Ramsay Pub menu
Mr. Ramsay himself will be in AC enjoying some of our finest Craft beers on March 7 & 8.

 

What You Need In Order To Bottle Like CMBC

Part of our ongoing expansion is the incorporation of a bottling line that we’ve been putting together for two years, thanks in great part to the mad engineering skills of our guy Chris. First, he designed the line’s layout in a circa 1999 AutoCAD program (hey, it’s vintage), and then we purchased the system in retro parts. “We were so excited when we got it, because we got it for scrap value,” Chris says. “But then we realized why it’s that way. I’ve spent a lot of time repairing pieces, and figuring out how to connect them all.”Bottling Devil's Reach

When it’s totally complete and set up in HQ, the action-filled process will look like this:

Bottles start on a depalletizer, or a machine that removes layers of containers from a pallet. (Ours is a circa-1960s “tank.”) From there, they’ll move onto a conveyor belt, then to a labeler, then to a twist rinser (another old-school piece) that sanitizes and removes any cardboard dust, and then to an actual bottler from a now-defunct brewery in Ohio. Here, they’ll be filled, capped, rinsed and moved to another feeder where they’ll be distributed into six packs. The system will be manned by two men.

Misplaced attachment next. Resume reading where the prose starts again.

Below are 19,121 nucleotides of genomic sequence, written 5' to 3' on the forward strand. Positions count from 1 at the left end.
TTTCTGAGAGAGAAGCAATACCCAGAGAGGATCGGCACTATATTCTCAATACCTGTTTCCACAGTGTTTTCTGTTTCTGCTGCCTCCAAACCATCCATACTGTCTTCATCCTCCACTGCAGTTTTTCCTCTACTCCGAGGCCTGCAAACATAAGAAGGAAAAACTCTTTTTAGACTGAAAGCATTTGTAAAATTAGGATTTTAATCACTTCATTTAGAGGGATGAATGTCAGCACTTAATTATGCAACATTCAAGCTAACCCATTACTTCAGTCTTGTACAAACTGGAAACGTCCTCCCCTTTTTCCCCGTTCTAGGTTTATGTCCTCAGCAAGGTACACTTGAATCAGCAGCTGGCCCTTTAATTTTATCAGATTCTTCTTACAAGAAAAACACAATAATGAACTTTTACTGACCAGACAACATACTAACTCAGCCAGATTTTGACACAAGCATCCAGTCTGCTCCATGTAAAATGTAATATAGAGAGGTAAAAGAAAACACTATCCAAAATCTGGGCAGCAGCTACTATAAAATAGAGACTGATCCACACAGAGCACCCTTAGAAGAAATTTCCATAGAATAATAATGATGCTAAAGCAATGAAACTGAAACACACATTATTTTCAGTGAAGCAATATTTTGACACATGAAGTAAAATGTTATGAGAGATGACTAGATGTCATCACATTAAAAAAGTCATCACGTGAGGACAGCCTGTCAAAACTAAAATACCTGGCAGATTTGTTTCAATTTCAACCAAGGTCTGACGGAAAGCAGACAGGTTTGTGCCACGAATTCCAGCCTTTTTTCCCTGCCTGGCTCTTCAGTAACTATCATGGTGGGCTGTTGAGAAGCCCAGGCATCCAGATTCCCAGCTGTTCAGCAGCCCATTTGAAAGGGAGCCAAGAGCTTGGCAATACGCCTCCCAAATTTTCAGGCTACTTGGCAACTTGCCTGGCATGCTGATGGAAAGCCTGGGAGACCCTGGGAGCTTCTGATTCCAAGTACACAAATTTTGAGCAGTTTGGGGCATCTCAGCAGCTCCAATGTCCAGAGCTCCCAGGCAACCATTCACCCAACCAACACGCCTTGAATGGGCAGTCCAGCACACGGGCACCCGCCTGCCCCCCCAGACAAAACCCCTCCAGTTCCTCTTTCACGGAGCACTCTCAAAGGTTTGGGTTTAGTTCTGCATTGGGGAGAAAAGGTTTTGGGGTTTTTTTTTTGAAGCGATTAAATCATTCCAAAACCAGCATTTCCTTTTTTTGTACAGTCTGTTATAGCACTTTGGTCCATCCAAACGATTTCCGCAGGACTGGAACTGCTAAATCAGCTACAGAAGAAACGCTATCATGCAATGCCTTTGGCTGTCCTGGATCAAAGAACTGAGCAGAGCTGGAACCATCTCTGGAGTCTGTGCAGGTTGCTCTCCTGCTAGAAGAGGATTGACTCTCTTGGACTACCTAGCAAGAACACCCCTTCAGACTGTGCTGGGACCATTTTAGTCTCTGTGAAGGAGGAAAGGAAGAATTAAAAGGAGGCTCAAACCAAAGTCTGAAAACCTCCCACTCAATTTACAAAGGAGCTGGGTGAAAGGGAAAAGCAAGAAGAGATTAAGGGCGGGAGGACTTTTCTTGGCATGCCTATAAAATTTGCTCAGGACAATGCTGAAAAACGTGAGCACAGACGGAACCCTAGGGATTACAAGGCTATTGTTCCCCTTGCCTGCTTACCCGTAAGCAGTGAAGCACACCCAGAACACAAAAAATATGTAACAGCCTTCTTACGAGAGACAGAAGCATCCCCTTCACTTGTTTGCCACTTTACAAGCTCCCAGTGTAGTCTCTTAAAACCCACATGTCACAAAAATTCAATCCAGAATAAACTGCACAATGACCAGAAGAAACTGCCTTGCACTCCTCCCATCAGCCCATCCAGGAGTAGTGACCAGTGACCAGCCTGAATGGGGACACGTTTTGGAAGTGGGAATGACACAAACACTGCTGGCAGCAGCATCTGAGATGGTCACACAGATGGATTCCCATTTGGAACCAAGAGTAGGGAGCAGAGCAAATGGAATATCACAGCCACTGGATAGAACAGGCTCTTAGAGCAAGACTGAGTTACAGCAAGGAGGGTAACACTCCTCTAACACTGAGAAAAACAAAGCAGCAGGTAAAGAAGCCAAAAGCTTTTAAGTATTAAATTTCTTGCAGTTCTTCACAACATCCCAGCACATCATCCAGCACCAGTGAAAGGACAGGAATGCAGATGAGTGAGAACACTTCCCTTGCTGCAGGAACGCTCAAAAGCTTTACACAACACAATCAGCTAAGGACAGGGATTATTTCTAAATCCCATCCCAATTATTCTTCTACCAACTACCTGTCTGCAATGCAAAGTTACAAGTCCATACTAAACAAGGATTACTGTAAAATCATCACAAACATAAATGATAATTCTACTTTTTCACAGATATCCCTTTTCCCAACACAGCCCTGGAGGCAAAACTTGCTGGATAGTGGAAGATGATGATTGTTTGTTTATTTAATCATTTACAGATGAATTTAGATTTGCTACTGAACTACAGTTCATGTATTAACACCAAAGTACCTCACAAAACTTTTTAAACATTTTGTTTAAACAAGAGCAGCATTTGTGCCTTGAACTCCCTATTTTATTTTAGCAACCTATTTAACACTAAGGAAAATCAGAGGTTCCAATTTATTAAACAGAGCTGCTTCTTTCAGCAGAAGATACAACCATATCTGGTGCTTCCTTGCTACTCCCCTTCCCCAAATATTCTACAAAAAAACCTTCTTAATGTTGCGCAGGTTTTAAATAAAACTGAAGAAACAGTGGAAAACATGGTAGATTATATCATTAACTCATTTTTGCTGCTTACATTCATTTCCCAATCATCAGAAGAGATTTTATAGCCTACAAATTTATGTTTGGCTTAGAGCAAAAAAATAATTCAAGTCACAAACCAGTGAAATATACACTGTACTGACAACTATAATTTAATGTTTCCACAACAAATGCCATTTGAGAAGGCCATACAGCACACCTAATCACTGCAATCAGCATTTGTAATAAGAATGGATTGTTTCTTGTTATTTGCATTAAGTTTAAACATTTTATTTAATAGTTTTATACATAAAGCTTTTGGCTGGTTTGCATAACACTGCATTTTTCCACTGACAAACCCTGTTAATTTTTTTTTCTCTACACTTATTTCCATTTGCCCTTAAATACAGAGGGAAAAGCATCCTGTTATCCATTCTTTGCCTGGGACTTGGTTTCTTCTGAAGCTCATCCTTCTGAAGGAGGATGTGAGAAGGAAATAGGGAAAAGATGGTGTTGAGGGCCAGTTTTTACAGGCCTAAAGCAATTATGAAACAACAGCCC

In the meantime, getting bottles from one station to the next is a manual job. So, until we’re fully up and running (watch this space for updates), here’s what you need in order to bottle like Cape May Brewing Co:

  1. Bathroom breaks, before the process begins. “It’s like road tripping,” says Chris. “You go before you start.”
  2. Six hours. That’s how long it takes to get through 4,400 bottles, which is usually around the target goal. (Although the most ever completed by us in one shot was 8,800.)
  3. Six men. Four with beards. Three with (visible) tattoos, all of them nautical.
  4. Meta clothing. Our guy Chris is sporting a tee-shirt with the image of a fallen bottle on the front. (It’s from Base Camp Brewing Company.) Brian is wearing a CMBC hat with a green and red puff on top, but that’s neither here nor there.
  5. Music. “The groovier and jammier the better,” says Brian. On Pandora today? Creedance Clearwater Revival. Fun fact: For their 1977 concert in Moscow before 80,000 fans, CCR sang all songs in Russian.
  6. Protective eyewear.
  7. A high tolerance for noise. The bottling machine’s actions (including pressing bottles with CO2 to keep air out) are loud, and the guys get to know them — and their order — very well. When something sounds off, “Duck!” says Bob.
  8. A high tolerance for aches and pains. “At the end of the day, your lower back is dead,” says Brian.
  9. A competitive spirit. Since bottles are currently being dried by hand, Andrew says: “I’m fastest. I keep track. I dry 11 bottles per case.” Brian counters with: “I only take 3.5 seconds per bottle!” Now, now, boys.
  10. Good conversation. “Doing this together all day is actually a good chance to catch up,” says Andrew.
  11. A sense of humor. “When the bottling line is complete, we’ll be able to lay off Jake,” says Chris. Twenty minutes later, Ryan enters and says. “When the bottling line is complete, we’ll be able to lay off Jake!” So we might need new material…

    Men Bottling
    It takes six hours, six men, and some serious stamina to bottle 4,400 bottles of Devil’s Reach

End of products

No more pages to load